Lydia Mato has hit the jackpot...and shattered it! She met her fortune not panning for gold in a river bed or some lost tunnel in a mountainside but on a well laid path of pressurized rubber and Poly-Resin binders.
It took just two months into her American stay in 2014 for the current Barton Community College long distance and cross country runner to put her stamp on the NJCAA track and field scene.
Mato, a 5.2 ft. sophomore from Accra, Ghana in western Africa, collected gold medals in the indoor 5000 meter, indoor 3000 meter and indoor mile runs during 2014’s US Junior College National Championships in New York. She also fought past three Kenyans to claim the 3000 and 5000 meter crowns.
It wasn’t enough. She would start the first day of the 2015 indoor national meet in Albuquerque with another 5000 meter championship and beat the runner up by 20 seconds. Just four hours later, she was at it again picking up a gold medal in the 3000 meter run outpacing the second-place runner by 17 seconds. She closed out the first day’s competition with a qualifying run in the 1000 meter. Did we mention it was a mere 30 minutes after her 3,000 meter win?
The next day, Mato posted another gold medal, this time in the mile run beating the closest competition by 10 seconds. She then went on to defeat fellow Jayhawk Conference competitor Stephanie Barrett of Cloud County in the 1000 meter run to become the first runner ever to collect four gold medals at the Indoor Championships.
Lydia has been running competitively for nearly a decade and says the competition is what drew her attention and love for the sport.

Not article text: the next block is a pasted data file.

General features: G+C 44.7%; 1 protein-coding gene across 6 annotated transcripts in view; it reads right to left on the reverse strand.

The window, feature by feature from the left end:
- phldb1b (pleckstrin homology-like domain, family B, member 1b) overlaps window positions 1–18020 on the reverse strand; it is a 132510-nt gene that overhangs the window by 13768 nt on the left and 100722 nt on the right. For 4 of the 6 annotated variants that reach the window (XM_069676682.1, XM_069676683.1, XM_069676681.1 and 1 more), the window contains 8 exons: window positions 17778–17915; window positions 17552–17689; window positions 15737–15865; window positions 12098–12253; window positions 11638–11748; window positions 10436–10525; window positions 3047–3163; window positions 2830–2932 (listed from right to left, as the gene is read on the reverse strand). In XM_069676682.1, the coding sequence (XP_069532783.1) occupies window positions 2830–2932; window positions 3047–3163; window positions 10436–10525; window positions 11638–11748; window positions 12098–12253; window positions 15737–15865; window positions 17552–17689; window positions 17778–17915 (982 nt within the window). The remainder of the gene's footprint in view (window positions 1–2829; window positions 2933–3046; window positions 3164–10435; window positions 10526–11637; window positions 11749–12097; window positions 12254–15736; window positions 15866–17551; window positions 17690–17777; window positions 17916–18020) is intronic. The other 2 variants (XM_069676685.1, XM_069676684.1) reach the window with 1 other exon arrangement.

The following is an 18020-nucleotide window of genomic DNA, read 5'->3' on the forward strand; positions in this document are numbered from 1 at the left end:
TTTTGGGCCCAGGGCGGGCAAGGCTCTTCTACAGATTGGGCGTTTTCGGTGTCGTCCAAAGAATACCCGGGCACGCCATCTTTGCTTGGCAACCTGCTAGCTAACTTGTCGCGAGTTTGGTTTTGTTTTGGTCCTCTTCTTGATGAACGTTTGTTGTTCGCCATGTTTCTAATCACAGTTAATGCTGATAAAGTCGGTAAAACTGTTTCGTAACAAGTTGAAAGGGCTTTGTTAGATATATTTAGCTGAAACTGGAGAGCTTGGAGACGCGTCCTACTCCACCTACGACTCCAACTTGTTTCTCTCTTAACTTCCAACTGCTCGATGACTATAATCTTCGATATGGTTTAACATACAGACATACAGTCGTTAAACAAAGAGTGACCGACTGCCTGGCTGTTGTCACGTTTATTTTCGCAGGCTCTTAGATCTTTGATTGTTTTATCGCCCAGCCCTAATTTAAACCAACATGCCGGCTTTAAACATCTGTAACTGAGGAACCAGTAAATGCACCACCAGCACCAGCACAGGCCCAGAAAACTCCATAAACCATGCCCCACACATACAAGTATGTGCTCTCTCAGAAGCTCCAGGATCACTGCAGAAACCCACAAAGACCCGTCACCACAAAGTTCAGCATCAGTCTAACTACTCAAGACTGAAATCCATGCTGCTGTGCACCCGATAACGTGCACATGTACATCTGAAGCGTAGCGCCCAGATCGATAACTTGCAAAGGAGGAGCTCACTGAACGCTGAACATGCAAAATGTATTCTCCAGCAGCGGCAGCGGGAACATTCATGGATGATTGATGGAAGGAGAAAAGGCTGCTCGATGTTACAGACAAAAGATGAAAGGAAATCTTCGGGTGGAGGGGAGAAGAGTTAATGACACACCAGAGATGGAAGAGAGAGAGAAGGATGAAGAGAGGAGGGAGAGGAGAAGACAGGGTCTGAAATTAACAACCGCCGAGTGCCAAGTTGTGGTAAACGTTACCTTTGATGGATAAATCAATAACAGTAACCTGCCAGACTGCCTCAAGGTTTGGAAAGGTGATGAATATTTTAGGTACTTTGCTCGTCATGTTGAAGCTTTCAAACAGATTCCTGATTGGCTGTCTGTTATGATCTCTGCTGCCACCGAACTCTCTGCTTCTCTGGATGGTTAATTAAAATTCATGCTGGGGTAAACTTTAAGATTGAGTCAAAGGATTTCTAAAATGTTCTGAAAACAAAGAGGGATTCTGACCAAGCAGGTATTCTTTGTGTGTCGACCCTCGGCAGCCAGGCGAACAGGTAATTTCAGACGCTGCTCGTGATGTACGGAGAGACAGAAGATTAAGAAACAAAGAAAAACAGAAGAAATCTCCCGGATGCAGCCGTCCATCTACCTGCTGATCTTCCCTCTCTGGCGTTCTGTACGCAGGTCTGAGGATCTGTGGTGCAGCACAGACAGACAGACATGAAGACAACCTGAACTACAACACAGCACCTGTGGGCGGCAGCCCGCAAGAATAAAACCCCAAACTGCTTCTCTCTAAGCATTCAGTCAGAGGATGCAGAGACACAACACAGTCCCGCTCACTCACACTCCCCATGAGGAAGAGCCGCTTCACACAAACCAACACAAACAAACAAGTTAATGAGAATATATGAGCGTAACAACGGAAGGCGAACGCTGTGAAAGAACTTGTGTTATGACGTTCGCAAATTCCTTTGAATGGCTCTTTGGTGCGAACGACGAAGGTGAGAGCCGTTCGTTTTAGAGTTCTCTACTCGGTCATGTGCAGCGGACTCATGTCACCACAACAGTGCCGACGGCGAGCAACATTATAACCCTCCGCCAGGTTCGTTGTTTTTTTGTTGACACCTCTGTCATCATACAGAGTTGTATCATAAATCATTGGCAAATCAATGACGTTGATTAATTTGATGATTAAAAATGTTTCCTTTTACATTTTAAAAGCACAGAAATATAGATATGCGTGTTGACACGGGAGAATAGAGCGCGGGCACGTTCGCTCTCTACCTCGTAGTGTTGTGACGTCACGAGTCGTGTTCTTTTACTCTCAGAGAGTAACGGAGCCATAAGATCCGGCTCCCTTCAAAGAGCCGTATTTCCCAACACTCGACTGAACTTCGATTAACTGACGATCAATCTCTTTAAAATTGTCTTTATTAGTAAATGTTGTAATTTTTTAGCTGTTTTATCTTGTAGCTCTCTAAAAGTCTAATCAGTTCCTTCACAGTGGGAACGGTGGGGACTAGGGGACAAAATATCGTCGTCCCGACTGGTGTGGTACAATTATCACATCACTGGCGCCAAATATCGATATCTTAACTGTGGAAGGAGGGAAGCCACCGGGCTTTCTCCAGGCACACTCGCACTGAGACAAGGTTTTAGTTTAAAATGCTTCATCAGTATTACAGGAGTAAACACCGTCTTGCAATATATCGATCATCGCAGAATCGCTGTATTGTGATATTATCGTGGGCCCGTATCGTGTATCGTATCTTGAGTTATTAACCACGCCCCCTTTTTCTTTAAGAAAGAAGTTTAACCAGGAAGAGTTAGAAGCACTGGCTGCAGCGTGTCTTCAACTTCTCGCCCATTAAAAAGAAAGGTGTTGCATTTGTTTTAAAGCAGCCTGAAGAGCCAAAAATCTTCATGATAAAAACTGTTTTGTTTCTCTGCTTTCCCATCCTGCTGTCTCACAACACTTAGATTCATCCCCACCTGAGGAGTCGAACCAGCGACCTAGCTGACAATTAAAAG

“I’ve been running since junior high school going back to 2006,” she said. “There was actually a lot of competition in my home town and they were training runners. “
She shyly confesses about the lack of enthusiasm she experienced during her early days of training in Ghana.
“I was a little lazy and not really prepared for the work that would be needed to be a competitive runner,” Mato said. “But it was the last part of the training session when they called on about 3000 people and those who could run came out ready to race. I wasn’t ready to run but when I saw all those other people lined up and running, I told my coach how badly I wanted to be in the race.”
She was given an opportunity but was admonished to develop her training ethic before competition.
“Then I went to an interschool competition and my first race was in the 1500 meter and 3000 meter and I won both of them, so it all really got started from there,” said Mato.
The Barton standout lamented over the lack of support from her peers while she was growing up which, she noted, only added to her resolve to pursue her talents.
“In my hometown, I was never encouraged to continue running,” she said. “I was told by some people that I was wasting my energy and that I would not get any further. But I knew I was going to continue running even when I got to America.”
She also noted that a sibling provided extra motivation to stay the course.
“I really got a lot of encouragement from my sister to stay in running even though she beat me before when we were racing together. But I believe she made me a much better competitor. I also had a lot of help from my coach to get me where I wanted to be.”
Mato grabbed American attention in 2009 and 2011 while she was competing as a marathon runner.
“I was running in a regional and placed 45th in the 2009 marathon but I got stronger two years later and won the marathon in 2011.”
She was then sent to Cote d’Ivore to compete in a half marathon where she also took gold.
“That was really where the coaches started getting ideas about my running. But I think also they liked my running in the 1500 and 800 meter. I got contacted by some American coaches asking for my transcripts and that’s where the opportunity came for me to compete in the United States. ”
Mato took a breath of fresh air by taking gold in the outdoor 5000 and 10,000 meter runs that same year (2014) before sliding into the national spotlight on the cross country course when she finished as the top runner at last year’s NJCAA Cross Country Championships.